The state has started tracking the impact of extreme heat on water and health, but has made no future plans for such an increase. It also faces increasing threats from drought, wildfire and inland flooding.

A spokesman for the state's emergency management agency cited Missouri's advanced mitigation plan, heat wave action plan and noted the state has led the US in the number of home buyouts in flood-affected areas, effectively resettling neighbourhoods to higher ground.


Texas is a case of extremes. In Climate Central's analysis, it's the state expected to have the greatest threat from drought and wildfires by 2050 and the second-greatest threat from extreme heat - a total of 115 dangerous heat days per year.

Yet the state does not include heat or drought in its current emergency management plan, never mind future planning.

In a statement, the Texas department of public safety said they participate "in a yearly threat and risk assessment to ensure all likely hazards are included in preparedness efforts for the state".

Image source, AP


In 2008, an Arkansas report briefly mentioned how the state's climate could change as a result of global warning, but very little on the issue has been done since then.

The state ranks third in the report for future inland flooding risk, with more than 200,000 people threatened. Officials have made no future plans to deal with events like heavy rain.

Heat wave days are projected to quadruple by 2050, according to Climate Central's analysis.


Nevada is doing less to deal with extreme heat in the present - despite an already hot climate - because it identifies it as a "low risk".

And while the state has said wildfires may increase in the future, they've not planned for any, or even done a vulnerability assessment.

By 2050, about 45% of the state's population will live in places where housing development and wild lands mix - increasing risk for damage and loss of life due to wildfire.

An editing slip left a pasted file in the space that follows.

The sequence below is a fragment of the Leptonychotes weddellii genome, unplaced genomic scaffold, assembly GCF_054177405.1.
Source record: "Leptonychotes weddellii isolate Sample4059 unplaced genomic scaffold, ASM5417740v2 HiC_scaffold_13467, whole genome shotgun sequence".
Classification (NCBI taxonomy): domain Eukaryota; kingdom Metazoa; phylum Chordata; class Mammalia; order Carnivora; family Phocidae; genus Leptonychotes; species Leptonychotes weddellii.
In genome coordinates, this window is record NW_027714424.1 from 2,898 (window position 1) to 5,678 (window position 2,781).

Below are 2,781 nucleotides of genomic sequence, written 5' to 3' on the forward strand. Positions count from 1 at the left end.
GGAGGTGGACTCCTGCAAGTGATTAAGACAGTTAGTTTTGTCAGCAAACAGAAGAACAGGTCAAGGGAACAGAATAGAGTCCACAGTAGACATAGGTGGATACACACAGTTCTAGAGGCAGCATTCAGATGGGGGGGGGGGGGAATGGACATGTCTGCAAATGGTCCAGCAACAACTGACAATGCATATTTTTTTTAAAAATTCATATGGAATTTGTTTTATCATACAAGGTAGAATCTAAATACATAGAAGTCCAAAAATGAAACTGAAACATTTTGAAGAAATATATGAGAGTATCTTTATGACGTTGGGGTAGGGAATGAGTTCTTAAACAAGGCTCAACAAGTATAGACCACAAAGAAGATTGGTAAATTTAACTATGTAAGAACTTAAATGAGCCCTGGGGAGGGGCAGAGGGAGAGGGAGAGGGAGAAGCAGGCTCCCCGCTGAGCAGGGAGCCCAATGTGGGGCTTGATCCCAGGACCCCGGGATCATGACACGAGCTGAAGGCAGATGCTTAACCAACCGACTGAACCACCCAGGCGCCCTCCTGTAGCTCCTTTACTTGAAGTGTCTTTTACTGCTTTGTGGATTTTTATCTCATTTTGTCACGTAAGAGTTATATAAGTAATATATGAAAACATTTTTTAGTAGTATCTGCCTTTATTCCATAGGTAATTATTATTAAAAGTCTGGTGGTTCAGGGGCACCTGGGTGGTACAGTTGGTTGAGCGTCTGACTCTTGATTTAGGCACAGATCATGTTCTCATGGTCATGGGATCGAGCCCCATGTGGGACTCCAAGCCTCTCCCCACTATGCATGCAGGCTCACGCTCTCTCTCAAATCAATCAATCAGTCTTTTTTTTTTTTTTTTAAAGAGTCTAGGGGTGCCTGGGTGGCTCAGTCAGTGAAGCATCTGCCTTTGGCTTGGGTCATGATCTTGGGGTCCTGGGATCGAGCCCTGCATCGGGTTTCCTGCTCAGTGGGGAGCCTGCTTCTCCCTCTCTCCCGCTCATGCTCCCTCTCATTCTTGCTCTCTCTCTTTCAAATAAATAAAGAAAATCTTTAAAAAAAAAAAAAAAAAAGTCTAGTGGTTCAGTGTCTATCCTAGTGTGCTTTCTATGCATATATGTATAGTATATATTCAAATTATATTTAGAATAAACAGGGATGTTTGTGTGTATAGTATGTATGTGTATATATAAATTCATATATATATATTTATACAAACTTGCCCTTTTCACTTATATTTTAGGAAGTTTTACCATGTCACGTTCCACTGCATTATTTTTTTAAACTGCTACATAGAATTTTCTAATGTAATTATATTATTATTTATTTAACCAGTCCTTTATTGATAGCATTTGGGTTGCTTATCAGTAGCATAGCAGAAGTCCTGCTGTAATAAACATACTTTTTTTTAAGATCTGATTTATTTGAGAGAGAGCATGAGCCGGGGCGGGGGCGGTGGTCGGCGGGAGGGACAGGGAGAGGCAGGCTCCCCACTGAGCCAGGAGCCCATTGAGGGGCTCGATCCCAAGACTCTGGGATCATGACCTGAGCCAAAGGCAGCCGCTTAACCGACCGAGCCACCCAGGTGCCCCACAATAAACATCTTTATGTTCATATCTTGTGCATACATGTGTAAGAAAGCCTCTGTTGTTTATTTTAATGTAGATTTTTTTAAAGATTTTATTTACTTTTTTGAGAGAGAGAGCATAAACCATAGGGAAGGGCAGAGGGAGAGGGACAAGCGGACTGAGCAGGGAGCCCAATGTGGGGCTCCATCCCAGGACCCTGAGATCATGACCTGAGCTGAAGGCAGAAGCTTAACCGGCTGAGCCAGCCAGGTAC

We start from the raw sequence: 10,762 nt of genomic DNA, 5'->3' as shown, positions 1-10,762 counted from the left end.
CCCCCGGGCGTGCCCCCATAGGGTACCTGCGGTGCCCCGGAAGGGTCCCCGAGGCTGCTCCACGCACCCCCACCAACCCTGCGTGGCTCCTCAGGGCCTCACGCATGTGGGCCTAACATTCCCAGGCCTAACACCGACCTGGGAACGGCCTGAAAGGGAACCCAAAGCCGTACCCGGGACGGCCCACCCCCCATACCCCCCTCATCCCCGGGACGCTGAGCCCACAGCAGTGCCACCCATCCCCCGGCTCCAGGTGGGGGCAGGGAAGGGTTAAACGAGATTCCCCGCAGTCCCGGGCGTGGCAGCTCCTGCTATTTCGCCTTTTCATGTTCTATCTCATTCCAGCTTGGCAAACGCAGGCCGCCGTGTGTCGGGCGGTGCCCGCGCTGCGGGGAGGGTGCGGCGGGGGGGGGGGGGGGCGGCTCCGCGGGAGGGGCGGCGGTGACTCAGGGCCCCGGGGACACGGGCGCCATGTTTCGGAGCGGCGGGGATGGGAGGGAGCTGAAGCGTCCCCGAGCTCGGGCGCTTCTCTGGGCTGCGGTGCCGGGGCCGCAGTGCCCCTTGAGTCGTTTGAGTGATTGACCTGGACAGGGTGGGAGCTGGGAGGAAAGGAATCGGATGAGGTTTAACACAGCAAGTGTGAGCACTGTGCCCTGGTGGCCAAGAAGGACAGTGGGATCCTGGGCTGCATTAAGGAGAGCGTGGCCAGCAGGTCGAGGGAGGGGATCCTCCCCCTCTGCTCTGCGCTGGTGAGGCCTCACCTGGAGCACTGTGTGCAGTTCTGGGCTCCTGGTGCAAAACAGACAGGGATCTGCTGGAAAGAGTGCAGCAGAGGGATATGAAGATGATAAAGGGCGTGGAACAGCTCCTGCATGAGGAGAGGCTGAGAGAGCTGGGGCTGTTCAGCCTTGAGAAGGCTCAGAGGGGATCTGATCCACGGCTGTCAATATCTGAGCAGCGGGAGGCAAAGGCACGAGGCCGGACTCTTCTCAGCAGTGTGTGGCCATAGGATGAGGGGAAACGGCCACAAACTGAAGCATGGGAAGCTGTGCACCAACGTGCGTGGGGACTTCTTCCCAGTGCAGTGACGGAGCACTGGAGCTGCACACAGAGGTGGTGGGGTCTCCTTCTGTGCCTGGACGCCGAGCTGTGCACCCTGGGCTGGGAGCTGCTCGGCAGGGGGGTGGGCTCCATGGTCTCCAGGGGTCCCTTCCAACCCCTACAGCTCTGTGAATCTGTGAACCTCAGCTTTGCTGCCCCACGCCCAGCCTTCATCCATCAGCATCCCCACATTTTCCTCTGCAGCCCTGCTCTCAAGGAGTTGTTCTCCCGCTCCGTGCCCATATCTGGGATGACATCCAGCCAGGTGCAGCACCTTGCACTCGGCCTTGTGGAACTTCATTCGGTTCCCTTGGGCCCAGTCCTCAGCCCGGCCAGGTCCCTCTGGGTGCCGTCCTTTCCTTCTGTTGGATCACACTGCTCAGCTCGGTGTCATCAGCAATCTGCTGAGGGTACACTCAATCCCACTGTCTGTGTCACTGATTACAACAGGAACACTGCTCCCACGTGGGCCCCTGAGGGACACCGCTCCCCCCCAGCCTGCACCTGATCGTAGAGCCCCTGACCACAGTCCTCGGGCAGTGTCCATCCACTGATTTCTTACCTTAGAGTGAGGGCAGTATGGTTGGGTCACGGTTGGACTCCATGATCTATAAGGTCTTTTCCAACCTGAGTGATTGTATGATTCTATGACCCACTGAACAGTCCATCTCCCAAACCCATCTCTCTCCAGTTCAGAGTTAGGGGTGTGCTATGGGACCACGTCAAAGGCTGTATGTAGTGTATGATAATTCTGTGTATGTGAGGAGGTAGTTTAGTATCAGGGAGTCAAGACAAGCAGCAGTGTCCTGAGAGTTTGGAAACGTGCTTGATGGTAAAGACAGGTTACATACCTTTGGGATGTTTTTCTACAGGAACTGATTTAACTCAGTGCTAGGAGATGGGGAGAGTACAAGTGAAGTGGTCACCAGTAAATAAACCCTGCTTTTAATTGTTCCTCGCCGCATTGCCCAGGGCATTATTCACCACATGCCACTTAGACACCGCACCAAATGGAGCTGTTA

Better preparation

Image source, Getty Images
Image caption,
Colorado is better prepared for drought - but what about wildfires?

Not all heavily threatened states have received bad grades. California, currently in the middle of a multi-year historic drought, gained an "A" score. It's gone beyond planning for a changing climate and started changing its own policies for all five threats.

"It's hard not to be impressed with California," says Kathy Jacobs, director of Center for Climate Adaptation Science at the University of Arizona. She says one of the reasons the state has been able to take action is because the state has established a tax on carbon.

The report does not take into consideration well-prepared individual cities or regions within the poorly performing states, nor private initiatives. Some additional highlights:

  • Louisiana has an enormous coastal flooding threat under the report's analysis - 1.2 million people living in a 100-year coastal floodplain by 2050 - but is fairly well-prepared. Florida, with its lengthy coastline (and 4.6 million people at risk), gets a F for just an average level of preparedness in the face of rising seas.
  • Colorado is among the top states in the country threatened by drought - 6th in the nation by 2050. That's a worse position than Texas is in today. But the state's adaption plan covers drought - and a recent state water availability study incorporated climate projections. The state was not rated for wildfire risk because its existing and future threats were relatively lower than half of all states in the analysis, despite a number of high-profile wildfires in the states in recent years.
  • North Carolina has passed a law limiting how state scientists can measure climate change risks But the state gets an overall grade of B+. Why? Because its current preparation goes above and beyond on all five risks, and it has begun doing some work on future risks.
  • The federal emergency management agency will now require new mitigation plans to take climate change into consideration, so many of these grades may change if Climate Central chooses to update the analysis in the coming years.